Tempo Workout Notes

Grant Weaver, who runs the Body Series programs on Daily Spot, has started to incorporate tempo cues into his daily workouts. Below Grant explains what these cues mean in his workouts.

What Tempo Cues Mean

As you will see in the new body series spots, some lifts will have a 4 digit number in parentheses next to the set/rep scheme. These numbers indicate the tempo at which to perform the reps.

This first number is the eccentric (or negative) phase of each lift, in which you are working with gravity to decelerate the weight and the muscles worked are lengthening under tension. Examples are lowering a squat, lowering a bar to chest on a chest press, letting the cables pull your arms into extension during rows and pulldowns, etc.

The second number is time spent in the “bottom" portion of the lift, where the muscles are fully lengthened after the conclusion of the eccentric phase.

The third number is the time spent in the concentric phase of the lift, where the muscles are shortening and working against gravity to move the weight. Examples would be standing up from a squat, pressing bar off the chest on a chest press, and pulling on cables during a row or pulldown. This portion will often be noted with an X, indicating to move the weight explosively, as quickly as possible.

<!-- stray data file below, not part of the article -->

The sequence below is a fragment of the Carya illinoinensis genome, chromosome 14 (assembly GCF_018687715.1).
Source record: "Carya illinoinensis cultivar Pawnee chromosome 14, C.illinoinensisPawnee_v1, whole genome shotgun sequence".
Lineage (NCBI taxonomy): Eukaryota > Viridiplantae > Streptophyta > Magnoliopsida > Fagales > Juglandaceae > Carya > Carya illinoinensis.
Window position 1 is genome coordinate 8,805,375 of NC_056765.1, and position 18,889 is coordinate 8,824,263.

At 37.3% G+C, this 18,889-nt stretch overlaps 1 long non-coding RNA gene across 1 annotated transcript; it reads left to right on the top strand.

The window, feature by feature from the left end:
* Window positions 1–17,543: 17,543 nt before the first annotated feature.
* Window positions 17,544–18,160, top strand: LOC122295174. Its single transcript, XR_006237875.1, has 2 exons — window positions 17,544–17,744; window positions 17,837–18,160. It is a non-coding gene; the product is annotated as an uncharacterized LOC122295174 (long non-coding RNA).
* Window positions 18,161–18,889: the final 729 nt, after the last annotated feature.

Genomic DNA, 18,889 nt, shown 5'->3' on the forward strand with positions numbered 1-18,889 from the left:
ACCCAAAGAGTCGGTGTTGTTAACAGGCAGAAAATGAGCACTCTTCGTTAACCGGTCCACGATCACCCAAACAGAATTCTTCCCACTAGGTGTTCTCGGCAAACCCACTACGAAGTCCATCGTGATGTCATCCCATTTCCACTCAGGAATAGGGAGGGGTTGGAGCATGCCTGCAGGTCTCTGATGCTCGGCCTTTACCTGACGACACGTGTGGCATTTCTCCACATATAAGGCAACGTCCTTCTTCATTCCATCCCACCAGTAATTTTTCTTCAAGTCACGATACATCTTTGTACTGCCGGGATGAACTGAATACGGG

The fourth and final number will be how much time is spent at the conclusion of the lift. This will often be zero, but for some lifts, especially curls, pec flys, and hip thrusts, holding the squeeze for a longer period of time can be beneficial.

Example of Tempo in Your Workout

Hip thrust 3x8-10 (20X2)

This means lower the weight from the lockout position over 2 seconds, do not pause at the bottom where hips dip almost to ground, then drive the weight up as fast as possible, and hold the weight at lockout for a 2 count, before again lowering the wight over another 2 seconds, etc.

It is not imperative that you are exact with these numbers, and tempo will only be used for lighter movements where we are focusing more on the muscle working that we are with moving a heavy weight.